Spypoint Tiny Tiny Trail Camera
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- Last updated: 16/12/2016
The original Spypoint Tiny (or Tiny D as the improved model is now called) is, as the name suggests, small, measuring just 132mm/5.2”(W) x 99mm/3.9” (H) x 88mm/3.5” (D) including the mounting bracket, and light, at 350g/12oz (500g/18oz with batteries), making it easier to carry several at once or to tuck a single camera in with the rest of your kit. Its small frontal area, along with a dipped camo finish (black is also available), arguably make the Tiny harder to spot than a conventional unit too.
LEDs and PIRs
The camera lens and central PIR detector windows are flanked by twin arrays containing a total of 38 infra-red LEDs (plus 1 red test light), and by a pair of angled PIR detectors that together open out the detection angle from 30 to 70 degrees. The LEDs provide a discreet night-time IR flash with excellent reach and even coverage, their intensity being automatically optimised by the camera - a feature unique to Spypoint - whilst the outer PIR detectors are user-selectable, and give the camera a crucial split second of advance warning on crossing targets that ensures the Tiny is ready to shoot when other cameras are still “waking up”.
The Tiny is powered by six AA batteries. These slot into a tray that tucks up inside the camera via a small trap-door in the base. The tray will go in just as easily back-to-front or upside-down, however, so you need to learn to orientate it with open side facing you and the contacts at the top. Alternatively, you can fit the optional rechargeable LIT-C-8 lithium battery pack (or KIT-12V external 12V battery kit), which is less susceptible to cold and lasts 3 times longer.
Also accessed via the battery compartment are the data card slot, which will accept an SD card of up to 32 Gb capacity, a clip-in tray that holds the CR2032 system battery, and a two-position switch that lets you optimise performance when using either standard batteries (ALK) or the lithium pack with the optional SP-12-V solar charger (RECH).
The bottom-access design reduces the chance of water getting in by minimising the length of the rubber seal and keeping the door away from the weather, but further protection is provided when the camera is seated in its mounting cradle, as this covers its base and rear, and has a line of holes in the bottom to ensure that any water which does get in drains right out again.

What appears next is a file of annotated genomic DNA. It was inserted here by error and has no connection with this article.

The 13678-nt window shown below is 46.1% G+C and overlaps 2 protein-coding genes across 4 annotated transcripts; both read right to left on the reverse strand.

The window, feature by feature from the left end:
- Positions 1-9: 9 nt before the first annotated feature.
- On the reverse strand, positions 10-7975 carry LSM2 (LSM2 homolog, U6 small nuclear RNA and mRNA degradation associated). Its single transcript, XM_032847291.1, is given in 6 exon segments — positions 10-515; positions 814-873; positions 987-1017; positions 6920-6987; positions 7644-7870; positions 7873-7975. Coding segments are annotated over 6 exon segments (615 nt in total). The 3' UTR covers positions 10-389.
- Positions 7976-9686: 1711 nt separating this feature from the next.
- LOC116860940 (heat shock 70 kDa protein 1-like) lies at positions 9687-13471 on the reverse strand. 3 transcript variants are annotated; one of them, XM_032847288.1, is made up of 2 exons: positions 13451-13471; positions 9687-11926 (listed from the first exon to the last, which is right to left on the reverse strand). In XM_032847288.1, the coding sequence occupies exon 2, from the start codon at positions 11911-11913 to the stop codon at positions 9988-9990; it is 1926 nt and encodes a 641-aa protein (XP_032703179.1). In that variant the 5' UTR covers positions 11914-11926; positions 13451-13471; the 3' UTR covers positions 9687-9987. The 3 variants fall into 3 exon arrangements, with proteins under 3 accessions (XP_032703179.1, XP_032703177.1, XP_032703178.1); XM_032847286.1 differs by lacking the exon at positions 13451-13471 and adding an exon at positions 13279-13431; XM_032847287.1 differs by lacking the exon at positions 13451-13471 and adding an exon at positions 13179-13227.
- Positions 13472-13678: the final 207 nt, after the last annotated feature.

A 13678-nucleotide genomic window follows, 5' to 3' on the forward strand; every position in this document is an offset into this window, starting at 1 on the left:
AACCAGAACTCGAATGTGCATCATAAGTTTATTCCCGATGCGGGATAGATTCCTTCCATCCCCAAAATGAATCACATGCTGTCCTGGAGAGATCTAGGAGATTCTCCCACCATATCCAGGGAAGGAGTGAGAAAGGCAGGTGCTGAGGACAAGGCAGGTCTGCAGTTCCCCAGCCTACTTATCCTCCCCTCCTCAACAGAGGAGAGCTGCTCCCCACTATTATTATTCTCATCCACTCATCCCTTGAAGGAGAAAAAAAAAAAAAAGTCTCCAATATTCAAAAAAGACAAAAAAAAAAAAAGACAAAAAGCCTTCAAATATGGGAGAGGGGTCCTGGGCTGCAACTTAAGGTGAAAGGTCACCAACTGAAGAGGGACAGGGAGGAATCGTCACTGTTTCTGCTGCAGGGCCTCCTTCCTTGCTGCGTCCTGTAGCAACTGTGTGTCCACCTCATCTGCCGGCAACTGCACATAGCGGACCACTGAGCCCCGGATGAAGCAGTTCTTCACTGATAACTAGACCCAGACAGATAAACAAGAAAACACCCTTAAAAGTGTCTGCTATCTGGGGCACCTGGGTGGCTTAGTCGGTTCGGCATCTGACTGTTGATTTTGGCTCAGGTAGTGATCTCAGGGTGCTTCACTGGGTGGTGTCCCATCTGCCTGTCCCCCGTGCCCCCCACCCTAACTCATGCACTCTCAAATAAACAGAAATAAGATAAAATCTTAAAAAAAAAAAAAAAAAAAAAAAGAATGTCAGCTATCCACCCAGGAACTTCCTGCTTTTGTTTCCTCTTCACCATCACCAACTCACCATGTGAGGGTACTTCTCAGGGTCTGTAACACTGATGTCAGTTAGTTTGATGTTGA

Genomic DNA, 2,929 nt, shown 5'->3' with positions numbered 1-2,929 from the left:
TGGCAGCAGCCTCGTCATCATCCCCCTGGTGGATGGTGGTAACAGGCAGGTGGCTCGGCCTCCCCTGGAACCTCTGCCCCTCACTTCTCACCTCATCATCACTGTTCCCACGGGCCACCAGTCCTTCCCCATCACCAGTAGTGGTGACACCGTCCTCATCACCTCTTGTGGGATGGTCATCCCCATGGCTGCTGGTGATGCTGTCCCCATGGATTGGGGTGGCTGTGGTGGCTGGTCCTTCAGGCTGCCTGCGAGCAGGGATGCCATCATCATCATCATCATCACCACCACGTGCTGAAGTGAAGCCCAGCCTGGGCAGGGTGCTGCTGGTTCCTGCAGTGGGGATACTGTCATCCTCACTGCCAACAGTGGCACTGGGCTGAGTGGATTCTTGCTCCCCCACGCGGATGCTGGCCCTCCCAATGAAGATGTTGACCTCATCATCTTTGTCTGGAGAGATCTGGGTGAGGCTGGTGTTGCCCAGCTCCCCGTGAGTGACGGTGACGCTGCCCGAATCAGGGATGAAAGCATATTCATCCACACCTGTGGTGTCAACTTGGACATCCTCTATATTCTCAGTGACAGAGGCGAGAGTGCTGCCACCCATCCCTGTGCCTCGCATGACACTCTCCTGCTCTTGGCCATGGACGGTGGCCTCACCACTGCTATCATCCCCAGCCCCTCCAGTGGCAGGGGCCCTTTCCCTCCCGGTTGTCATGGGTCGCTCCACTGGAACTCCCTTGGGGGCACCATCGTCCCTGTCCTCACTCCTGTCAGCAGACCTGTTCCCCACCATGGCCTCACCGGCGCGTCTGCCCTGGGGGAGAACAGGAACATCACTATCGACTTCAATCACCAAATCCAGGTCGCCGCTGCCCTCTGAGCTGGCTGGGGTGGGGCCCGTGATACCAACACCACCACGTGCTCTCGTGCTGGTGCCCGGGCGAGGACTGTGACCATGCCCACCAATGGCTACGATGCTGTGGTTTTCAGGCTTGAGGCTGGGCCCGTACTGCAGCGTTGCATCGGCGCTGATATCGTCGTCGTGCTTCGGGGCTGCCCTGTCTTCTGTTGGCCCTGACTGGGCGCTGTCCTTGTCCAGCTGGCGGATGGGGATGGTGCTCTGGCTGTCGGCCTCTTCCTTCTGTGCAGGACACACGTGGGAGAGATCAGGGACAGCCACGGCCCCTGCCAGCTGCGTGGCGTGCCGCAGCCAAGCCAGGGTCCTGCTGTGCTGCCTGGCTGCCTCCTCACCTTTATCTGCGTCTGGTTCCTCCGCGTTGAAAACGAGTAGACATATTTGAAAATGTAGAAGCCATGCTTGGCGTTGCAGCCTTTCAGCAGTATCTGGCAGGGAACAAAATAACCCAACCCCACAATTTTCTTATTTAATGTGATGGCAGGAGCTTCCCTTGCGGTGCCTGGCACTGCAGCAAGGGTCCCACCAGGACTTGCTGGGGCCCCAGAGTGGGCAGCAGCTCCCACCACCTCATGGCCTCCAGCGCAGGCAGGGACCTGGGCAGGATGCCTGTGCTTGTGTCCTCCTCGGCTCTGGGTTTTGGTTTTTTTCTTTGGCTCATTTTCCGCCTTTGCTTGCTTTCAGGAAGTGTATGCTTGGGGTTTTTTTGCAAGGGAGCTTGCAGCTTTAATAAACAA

The other ports in the base of the camera aren’t protected by the cradle but by individual rubber covers. In the case of the external power jack and the EXT jack (for use with an external triggering device), this makes obvious sense, but why the cradle should be cut away to give access to the USB or TV Out ports is less clear, because to view or download images you have to remove the camera from the cradle to access the rubberised control buttons on the rear.
Controls and Timing
The control buttons are mounted either side of a 2.4” colour LCD screen. On the original Tiny model tested the screen is for configuration purposes only and can’t be used for viewing images, but it was replaced earlier this year with a new Tiny D model that adds a viewing function – a major upgrade that amazingly saw the price remain unchanged!
Pressing the power button to the left of the screen activates the camera, showing the Spypoint logo and then a screen with a woodland background that lets you select Photo, Video, Test, set-up (“Settings”), Report or (Tiny D only) View modes via the Up, Down, Back and OK buttons, which also let you control the options in set-up and View modes.
The range of options is pretty comprehensive, with a choice of Low, Medium and High PIR sensitivity; Low, Medium and High image resolutions; a multi shot function offering up to 6 shots at 1-second intervals; and video lengths of 10, 30, 60 or 90 seconds. There are several options for delay time (the time before the camera will activate again) too, with a choice of 1, 3, 5, 10, 15, and 30 minutes, but I only ever used the shortest three delays and would have preferred 30 and 10-second options in place of the 30- and 15-minute ones. There’s also a time-lapse mode that can be programmed to take pictures automatically every 30 seconds, or every 1, 3, 5, 10, 15, 30 or 60 minutes.